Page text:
“I remember the day we sat down, and I told her that I wanted to study something that resonated with me. I was interested in psychology because of my experience as a refugee, but I wasn’t sure what I really wanted to do when I finished. I decided on a Bachelor of Science because I could choose a variety of subjects from different facilities and discover what resonated most with me.”
Zeljka says that she was thankful for the support she received from tutors.
“It took me a while to seek support. English was my second language, and I was still developing my skills, but I think I was too proud to ask for help. I was worried that I might fail at something. But then I realised that the support was there.”
After graduating from UOW, Zeljka worked for a humanitarian settlement program funded by the Australian Government that supported newly arrived refugees in the Illawarra region.
“I started as a caseworker and was the only worker covering the Illawarra. Over the years, the team grew – I became a case manager and then a team leader, supervising more than 30 caseworkers.
“I didn’t work in psychology like I thought I might, but I definitely used the skills gained through my education. My work every day was based on supporting people who had been through dramatic and traumatic situations or culture shock which can create enormous mental health problems.”
Zeljka was often invited to present on refugee settlement. During one of these talks, she was approached by a headteacher at TAFE who asked if she would consider teaching.
“I was pregnant with my son when they called me for an interview, and it was seven days before I had him. I started doing casual teaching when I was on parental leave.”
After her parental leave, Zeljka returned to her full-time job but continued casual teaching work with TAFE and has been teaching mental health and community services subjects for nine years.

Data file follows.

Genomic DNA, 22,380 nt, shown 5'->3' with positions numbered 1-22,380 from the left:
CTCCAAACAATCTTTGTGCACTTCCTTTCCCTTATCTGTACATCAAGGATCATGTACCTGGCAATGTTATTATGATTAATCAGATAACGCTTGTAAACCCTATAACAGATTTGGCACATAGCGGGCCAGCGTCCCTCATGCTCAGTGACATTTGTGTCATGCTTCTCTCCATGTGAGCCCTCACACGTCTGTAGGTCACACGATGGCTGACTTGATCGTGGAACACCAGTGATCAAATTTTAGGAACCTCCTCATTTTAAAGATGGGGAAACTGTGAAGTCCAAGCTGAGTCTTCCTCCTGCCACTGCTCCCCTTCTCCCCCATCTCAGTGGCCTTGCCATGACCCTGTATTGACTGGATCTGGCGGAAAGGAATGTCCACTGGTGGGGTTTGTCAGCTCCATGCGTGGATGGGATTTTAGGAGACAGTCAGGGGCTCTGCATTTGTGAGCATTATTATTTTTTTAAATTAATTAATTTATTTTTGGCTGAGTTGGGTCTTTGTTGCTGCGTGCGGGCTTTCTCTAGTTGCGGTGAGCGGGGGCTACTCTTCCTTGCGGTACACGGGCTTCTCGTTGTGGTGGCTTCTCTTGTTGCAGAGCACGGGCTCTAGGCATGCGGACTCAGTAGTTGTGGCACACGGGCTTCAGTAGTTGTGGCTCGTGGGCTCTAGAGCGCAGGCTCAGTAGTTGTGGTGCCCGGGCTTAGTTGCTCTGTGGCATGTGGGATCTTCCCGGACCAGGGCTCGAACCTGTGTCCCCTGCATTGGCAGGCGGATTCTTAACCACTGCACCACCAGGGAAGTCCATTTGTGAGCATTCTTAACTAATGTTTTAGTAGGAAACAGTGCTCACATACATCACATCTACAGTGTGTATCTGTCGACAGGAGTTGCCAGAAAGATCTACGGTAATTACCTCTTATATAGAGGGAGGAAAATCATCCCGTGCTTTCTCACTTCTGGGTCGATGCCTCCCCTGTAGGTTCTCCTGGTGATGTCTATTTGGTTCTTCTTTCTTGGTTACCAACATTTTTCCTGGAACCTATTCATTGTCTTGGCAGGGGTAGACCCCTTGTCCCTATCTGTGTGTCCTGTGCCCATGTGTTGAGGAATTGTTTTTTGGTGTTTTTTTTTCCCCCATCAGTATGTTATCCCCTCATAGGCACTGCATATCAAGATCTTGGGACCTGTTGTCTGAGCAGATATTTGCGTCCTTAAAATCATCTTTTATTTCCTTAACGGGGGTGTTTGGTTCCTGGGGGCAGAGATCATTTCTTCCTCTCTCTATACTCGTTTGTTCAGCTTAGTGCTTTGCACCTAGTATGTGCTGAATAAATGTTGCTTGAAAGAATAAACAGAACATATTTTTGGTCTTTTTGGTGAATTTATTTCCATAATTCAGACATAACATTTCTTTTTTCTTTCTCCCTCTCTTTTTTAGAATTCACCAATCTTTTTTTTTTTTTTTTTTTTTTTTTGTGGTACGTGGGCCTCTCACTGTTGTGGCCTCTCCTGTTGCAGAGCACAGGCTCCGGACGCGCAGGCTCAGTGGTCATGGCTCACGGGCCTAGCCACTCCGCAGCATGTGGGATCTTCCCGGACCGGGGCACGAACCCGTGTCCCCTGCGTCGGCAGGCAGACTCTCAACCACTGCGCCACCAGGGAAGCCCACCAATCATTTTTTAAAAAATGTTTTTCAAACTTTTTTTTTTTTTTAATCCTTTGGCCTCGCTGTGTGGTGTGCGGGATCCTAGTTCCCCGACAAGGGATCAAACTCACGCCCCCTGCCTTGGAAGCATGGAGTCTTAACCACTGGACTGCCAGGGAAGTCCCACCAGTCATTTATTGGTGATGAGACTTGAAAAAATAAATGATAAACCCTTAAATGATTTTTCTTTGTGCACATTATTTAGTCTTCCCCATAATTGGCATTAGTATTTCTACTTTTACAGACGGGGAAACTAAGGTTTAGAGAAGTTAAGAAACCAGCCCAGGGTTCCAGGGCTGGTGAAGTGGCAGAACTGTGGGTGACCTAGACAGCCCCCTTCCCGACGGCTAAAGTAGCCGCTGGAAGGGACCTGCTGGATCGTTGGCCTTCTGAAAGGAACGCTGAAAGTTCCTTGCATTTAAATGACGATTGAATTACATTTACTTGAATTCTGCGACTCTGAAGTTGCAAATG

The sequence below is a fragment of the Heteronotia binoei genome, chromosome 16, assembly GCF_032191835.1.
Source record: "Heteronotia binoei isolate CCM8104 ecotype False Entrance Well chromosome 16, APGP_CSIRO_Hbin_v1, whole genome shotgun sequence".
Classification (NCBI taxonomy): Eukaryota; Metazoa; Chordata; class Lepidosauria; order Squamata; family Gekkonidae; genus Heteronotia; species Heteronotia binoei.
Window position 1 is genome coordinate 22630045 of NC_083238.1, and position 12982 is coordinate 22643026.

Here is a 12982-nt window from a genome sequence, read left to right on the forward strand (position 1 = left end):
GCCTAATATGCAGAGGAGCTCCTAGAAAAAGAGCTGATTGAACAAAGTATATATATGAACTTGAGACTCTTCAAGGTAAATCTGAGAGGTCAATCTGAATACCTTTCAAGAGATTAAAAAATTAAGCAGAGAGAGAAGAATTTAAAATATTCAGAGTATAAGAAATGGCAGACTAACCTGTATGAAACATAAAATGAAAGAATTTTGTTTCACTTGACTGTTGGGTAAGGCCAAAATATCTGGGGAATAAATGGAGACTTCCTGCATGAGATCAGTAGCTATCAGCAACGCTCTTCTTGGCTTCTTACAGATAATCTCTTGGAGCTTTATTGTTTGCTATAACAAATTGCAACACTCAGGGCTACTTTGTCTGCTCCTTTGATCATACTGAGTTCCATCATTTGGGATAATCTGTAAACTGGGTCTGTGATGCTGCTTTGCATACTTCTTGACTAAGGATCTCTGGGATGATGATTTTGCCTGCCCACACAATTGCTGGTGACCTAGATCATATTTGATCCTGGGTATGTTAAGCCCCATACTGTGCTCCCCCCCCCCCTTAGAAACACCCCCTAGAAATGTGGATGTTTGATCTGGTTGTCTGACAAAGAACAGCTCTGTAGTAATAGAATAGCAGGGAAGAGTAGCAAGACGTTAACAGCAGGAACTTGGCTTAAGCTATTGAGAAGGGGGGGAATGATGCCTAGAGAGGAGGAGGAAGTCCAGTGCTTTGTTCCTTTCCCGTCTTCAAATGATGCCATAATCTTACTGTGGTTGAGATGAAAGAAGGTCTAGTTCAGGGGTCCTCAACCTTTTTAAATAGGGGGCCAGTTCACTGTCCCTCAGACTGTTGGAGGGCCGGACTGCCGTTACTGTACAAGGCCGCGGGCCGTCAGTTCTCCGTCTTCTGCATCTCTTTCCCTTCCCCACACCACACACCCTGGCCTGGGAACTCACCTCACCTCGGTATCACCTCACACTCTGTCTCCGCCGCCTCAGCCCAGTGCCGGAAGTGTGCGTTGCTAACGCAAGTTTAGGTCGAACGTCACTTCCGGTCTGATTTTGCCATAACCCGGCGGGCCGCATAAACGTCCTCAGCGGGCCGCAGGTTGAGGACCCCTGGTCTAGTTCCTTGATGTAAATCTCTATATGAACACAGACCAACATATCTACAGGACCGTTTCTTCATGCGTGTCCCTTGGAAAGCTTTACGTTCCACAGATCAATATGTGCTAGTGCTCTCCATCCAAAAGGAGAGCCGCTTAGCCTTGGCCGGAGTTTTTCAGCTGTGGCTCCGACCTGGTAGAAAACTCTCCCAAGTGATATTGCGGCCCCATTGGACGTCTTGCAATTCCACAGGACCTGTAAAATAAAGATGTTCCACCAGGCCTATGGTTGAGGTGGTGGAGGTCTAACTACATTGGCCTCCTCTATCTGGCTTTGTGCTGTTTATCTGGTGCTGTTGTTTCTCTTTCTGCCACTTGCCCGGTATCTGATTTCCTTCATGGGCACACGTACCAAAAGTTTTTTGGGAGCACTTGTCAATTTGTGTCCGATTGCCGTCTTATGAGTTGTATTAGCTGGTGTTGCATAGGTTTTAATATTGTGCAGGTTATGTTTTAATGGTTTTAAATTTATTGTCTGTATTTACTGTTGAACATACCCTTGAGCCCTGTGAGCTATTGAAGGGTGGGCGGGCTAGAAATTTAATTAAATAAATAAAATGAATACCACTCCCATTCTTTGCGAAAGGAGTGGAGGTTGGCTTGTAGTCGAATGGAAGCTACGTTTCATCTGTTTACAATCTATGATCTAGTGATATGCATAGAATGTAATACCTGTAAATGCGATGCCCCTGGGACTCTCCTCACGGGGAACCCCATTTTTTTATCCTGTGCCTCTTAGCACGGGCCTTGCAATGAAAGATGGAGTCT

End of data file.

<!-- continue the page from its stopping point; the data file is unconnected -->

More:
After 12 years working in the humanitarian settlement program, Zeljka moved on to work for Housing New South Wales.
“I always worked in the multicultural sector, so this job was an eye-opener for me. It was a great experience for me to understand how a mainstream population really struggles with accessing services.”
Zeljka later worked for the Multicultural Communities Council of Illawarra, where she supervised a team of education officers and delivered trainings across industries such as aged care, education, disability, sports and recreation.
On 15 May 2022 – exactly 30 years to the date after leaving her home country – Zeljka launched her own business called Aperion Skills. Aperion Skills provides services for individuals and organisations to improve their skills in embracing diversity and inclusion in the workplace.
“I'm responsible for developing and delivering interactive workshops and I’ve partnered with presenters from diverse backgrounds and lived experiences. I’m also delivering a mentoring and consulting program.”
Zeljka says that she’s dedicated to creating an environment where everyone feels included and has opportunities to succeed and thrive.
“We’re a very multicultural country so we need to know how to work and live with each other.
“I found something to do that I love and am so passionate about. I believe when an individual’s life is improved, their community and our society as a whole are also improved, creating a better future for all.”